Superman… -Setting • The narrator tells us directly that the events in the story take place in wartime. The opening of the story is the phrase: “The year war began…” Throughout the story there are reminders of the war: • Uncle Frank is “waiting to be drafted” (to join the armed services). • Sheldon pretends to be a Nazi, while his Uncle is a prisoner in Germany. • There is a war film showing with Snow White. • The narrator wins a prize for drawing the best Civil Defence signs. • As well as the references to the war, there are other details, which tell the reader the historical context. It is early enough for flying to be seen as exciting and mysterious. It is after the release of Snow White – Disney's first feature-length animation, from 1937. And it coincides with radio broadcasts of Superman adventures.
Superman… -Character • In this story everything is seen through the eyes of the narrator. This may make us accept all her judgements. But Sylvia Plath hints sometimes that things are more ambiguous. For example, we are told that Paula is unpopular – but we see that Jimmy and Sheldon and others play with her. And when she accuses the narrator, the others take Paula's side. • The portrait of Sheldon is very unsympathetic. His physical weakness and obesity are presented in negative terms, as if they are his own fault.
Superman… -Writer’s Craft • Many visual references are made, some of these are similes (which make an explicit comparison): “the blood beat in my ears like a slack drum” and “wiped away like the crude drawings of a child” – explain the effect of these similes, and any others you can find. • Often Sylvia Plath uses metaphors (where the comparison is implied): “the threat of war was seeping in everywhere”, “hair tied up in sausage curls” and “the colossal blackboard of the dark.”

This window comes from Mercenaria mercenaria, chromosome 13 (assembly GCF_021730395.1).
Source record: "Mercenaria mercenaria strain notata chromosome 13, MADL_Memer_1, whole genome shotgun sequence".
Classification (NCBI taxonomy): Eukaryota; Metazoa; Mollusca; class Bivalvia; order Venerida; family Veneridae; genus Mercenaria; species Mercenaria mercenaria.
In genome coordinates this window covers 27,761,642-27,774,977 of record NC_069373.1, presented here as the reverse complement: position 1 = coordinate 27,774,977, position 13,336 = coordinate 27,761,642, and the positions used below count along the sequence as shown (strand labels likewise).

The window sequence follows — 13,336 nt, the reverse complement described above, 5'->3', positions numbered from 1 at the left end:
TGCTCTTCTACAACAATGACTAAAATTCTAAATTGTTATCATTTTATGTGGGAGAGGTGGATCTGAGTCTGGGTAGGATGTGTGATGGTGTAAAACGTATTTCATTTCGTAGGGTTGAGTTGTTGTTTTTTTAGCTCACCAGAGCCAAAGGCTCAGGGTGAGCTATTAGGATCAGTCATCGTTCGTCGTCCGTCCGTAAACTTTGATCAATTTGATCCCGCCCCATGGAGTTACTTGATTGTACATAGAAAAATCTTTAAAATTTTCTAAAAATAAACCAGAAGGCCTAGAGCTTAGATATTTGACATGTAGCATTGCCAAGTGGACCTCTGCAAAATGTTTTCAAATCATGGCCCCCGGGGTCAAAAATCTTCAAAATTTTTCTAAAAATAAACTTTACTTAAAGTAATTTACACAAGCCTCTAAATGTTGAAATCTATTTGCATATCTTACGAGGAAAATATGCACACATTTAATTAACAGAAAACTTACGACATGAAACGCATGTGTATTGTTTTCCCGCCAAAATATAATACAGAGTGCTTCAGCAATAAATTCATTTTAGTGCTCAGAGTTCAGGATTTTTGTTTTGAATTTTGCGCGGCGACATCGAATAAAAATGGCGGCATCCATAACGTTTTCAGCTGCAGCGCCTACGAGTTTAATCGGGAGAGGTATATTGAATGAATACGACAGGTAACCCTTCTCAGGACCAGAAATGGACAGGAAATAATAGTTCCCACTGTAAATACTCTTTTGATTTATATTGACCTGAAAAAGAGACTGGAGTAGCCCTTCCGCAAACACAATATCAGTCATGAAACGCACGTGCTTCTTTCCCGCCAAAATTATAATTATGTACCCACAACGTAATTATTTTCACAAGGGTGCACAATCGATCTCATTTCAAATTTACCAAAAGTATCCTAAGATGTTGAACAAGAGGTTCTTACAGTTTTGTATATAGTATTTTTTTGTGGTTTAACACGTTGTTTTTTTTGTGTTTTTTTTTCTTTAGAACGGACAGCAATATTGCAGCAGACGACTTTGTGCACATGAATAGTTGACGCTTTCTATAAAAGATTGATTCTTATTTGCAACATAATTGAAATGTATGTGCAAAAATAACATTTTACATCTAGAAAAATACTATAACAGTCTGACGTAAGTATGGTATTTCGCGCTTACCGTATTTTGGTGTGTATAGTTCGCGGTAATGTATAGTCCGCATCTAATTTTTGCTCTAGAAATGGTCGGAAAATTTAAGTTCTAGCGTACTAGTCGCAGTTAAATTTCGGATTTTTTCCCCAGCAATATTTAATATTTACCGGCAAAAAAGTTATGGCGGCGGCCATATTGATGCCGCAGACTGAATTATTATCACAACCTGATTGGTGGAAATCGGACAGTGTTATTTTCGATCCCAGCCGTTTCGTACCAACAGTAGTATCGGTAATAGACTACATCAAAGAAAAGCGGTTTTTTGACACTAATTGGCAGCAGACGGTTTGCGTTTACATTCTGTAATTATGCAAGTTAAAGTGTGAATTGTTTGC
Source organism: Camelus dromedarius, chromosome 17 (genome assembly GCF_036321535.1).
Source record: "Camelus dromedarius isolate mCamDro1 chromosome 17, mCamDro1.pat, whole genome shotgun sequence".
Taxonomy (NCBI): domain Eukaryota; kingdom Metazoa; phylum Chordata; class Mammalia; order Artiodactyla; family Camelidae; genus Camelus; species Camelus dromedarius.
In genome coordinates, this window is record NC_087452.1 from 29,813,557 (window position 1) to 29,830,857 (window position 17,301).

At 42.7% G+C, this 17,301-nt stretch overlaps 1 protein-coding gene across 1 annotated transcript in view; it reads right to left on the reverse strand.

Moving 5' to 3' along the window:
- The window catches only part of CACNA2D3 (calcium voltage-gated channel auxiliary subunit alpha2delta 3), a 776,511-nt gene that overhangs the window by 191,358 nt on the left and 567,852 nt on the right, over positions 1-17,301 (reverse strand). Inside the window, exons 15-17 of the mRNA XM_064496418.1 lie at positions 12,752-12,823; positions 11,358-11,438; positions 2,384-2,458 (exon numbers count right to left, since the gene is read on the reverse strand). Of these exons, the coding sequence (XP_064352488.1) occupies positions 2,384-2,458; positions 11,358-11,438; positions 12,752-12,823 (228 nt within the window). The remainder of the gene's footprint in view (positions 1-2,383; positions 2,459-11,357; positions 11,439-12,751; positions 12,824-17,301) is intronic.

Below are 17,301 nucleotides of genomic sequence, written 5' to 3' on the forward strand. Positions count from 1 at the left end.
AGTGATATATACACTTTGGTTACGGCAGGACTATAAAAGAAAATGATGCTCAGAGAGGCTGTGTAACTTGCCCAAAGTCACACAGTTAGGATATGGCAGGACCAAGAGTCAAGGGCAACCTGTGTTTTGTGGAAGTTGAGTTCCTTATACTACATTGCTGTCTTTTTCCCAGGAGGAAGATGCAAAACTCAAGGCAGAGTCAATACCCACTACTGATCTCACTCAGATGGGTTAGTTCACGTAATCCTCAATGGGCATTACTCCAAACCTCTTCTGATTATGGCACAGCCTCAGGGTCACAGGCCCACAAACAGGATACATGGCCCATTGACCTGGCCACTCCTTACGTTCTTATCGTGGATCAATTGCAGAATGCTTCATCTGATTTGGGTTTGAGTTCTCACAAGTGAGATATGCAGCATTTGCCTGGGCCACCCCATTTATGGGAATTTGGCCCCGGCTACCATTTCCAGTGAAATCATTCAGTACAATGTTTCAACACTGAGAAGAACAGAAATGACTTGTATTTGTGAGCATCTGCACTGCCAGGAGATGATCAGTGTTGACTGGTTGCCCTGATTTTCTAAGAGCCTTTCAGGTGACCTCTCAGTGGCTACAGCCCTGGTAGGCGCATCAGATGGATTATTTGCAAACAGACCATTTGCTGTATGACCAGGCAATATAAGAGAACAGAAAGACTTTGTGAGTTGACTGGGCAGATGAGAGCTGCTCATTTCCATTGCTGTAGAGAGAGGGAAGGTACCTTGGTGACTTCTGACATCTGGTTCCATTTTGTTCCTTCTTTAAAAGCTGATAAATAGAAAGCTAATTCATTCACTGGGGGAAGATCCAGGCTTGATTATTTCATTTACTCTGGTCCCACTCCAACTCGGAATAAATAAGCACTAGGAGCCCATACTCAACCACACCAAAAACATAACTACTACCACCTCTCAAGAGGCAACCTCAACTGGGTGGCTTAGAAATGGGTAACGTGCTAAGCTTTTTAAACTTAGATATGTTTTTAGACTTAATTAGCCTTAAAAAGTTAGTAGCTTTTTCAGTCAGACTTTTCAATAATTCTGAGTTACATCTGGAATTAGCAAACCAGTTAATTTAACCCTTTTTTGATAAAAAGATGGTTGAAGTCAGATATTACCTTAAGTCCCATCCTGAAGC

Superman… -Writer’s Craft • Mecca and Jerusalem are holy places to which Muslims and Jews make pilgrimages. For the narrator, the airport was a place that she hoped one day to visit to see the planes more closely. • Salvador Dali was a famous Spanish painter. His best-known work is in the style known as surrealistic. It is highly realistic in its detail but puts things into arrangements which seem impossible or which confuse the scale of different things. Sylvia Plath's comparison is ambiguous. At first, it might seem that such a landscape is unbelievable. But seeing is believing – the paintings of Dali, like vivid dreams, may seem wholly believable to some spectators. So the meaning of the comparison depends on the reader. • Daedalus was a famous inventor in Greek myth. King Minos of Crete kept him prisoner with his son, Icarus. Daedalus made wings with which he and Icarus escaped. But Icarus flew too near the sun, and the wax in the wings melted, so he fell to his death. The comparison here is quite a loose one, as the narrator falls from the sky but lands safely.
Superman… -Writer’s Craft • Flying • In the story flying is a symbol of possibility and imagination. At the start, the narrator dreams of flying, and seems able to believe in her dreams. At the end, flight is no longer a possibility and the airplanes vanish with Superman's cape. • Clothes • The story contrasts two costumes – one is Superman's famous blue suit, with the red cape trailing behind; the other is Paula's powder-blue snowsuit. They seem to represent opposing ideas. Superman's costume is a symbol of justice and miraculous deliverance from evil. Paula's snowsuit comes to represent self-indulgence and petty materialism. • Colour • Colour represents the mood of the narrator and their outlook. The story begins with lots of colour (Superman’s costume and the kaleidoscope) however as the fantasy becomes a negative reality all we are left with is a black board.